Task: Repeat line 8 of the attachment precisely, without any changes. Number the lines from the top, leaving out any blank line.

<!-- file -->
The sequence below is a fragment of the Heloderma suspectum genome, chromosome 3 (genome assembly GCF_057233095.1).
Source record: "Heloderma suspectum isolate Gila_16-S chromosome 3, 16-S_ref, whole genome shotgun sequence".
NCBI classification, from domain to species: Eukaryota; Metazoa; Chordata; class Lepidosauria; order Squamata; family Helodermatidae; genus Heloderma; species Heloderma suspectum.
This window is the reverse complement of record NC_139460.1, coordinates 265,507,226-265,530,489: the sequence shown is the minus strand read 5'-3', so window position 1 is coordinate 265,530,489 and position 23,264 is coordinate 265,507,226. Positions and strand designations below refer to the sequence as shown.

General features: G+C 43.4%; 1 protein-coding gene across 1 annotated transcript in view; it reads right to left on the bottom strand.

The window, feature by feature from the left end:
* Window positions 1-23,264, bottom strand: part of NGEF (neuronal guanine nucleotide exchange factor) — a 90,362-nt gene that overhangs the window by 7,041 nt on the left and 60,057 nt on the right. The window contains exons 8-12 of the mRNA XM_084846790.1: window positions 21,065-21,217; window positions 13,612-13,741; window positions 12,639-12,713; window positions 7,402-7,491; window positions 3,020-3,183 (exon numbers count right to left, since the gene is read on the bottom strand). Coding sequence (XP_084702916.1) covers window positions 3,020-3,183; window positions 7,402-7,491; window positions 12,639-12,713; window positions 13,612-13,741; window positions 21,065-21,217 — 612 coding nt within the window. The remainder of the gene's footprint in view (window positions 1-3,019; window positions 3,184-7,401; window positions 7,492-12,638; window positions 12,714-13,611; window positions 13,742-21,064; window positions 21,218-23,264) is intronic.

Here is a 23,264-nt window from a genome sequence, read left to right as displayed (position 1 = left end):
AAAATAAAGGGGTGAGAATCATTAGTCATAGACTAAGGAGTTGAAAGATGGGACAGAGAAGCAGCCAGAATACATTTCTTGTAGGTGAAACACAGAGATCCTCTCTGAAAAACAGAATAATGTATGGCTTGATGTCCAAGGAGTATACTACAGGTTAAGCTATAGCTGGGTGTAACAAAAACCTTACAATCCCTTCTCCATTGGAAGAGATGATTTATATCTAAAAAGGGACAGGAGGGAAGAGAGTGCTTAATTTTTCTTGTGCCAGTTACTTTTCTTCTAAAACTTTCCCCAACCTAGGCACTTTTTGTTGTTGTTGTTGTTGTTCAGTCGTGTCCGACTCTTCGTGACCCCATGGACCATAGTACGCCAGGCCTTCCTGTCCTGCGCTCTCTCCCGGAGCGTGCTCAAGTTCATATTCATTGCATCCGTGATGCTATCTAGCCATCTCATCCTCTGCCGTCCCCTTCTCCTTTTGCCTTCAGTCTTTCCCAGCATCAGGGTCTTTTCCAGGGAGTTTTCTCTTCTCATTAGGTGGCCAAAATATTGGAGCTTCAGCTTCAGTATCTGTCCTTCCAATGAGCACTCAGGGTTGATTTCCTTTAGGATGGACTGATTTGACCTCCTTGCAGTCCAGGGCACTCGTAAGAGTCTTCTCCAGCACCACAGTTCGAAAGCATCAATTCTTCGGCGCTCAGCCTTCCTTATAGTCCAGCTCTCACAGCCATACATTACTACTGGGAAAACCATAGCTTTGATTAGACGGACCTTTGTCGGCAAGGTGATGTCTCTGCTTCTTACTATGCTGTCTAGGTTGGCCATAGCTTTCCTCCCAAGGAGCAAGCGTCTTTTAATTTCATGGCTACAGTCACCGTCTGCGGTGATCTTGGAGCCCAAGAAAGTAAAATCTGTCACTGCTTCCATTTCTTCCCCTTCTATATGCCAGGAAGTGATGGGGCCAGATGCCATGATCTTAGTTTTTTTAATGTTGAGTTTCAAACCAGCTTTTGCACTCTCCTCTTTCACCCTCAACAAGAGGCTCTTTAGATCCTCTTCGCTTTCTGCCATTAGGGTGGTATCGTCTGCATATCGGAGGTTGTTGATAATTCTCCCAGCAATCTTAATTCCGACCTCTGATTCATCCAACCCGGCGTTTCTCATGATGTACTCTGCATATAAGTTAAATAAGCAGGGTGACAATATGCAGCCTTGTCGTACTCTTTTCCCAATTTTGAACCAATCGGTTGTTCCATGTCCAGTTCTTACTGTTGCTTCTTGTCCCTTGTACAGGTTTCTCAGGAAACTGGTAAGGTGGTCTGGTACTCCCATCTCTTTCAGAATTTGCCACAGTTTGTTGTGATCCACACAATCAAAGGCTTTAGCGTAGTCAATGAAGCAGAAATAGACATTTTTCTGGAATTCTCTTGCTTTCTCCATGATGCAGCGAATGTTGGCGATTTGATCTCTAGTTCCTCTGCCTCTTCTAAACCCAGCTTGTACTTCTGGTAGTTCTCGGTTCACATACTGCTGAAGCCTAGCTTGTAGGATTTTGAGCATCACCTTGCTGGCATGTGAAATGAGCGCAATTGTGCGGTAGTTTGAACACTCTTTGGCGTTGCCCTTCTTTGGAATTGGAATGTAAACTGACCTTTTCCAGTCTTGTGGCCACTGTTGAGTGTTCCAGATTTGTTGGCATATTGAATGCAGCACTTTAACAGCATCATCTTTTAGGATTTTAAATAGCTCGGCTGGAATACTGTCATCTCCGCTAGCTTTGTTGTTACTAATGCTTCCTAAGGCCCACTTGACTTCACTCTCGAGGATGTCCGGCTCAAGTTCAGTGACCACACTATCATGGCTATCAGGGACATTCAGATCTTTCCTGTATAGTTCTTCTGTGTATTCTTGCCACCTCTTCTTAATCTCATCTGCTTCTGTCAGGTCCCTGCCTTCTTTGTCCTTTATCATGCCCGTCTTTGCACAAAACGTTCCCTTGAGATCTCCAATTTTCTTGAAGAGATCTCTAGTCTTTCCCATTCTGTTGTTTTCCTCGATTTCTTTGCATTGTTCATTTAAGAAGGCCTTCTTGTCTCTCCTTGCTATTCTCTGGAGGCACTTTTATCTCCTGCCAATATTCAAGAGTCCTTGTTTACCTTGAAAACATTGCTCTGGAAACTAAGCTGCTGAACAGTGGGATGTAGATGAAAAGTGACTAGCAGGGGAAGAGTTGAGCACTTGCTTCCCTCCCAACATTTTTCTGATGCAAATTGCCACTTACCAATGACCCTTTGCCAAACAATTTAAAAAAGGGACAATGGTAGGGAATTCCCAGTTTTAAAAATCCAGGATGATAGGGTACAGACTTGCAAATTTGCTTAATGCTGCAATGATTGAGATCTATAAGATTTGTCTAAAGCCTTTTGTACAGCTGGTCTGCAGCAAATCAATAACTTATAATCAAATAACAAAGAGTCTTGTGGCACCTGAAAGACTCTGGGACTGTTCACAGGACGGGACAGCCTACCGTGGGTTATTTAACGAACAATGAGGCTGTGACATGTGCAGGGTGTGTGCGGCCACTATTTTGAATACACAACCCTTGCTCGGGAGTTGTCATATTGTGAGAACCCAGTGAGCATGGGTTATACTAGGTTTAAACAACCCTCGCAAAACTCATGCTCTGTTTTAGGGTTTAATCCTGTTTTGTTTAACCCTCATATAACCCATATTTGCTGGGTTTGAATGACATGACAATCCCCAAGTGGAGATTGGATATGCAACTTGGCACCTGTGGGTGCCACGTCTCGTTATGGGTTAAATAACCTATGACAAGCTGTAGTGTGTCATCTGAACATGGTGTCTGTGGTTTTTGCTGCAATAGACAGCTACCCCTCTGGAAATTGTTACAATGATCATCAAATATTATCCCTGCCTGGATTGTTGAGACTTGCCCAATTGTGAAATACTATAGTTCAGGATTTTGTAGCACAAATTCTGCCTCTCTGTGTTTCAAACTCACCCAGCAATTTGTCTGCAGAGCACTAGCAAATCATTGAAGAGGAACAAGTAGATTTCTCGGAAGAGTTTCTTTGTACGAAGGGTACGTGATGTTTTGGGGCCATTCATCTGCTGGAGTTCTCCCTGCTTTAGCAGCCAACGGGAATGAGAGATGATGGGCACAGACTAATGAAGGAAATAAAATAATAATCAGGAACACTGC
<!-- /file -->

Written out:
Here is a 23,264-nt window from a genome sequence, read left to right as displayed (position 1 = left end):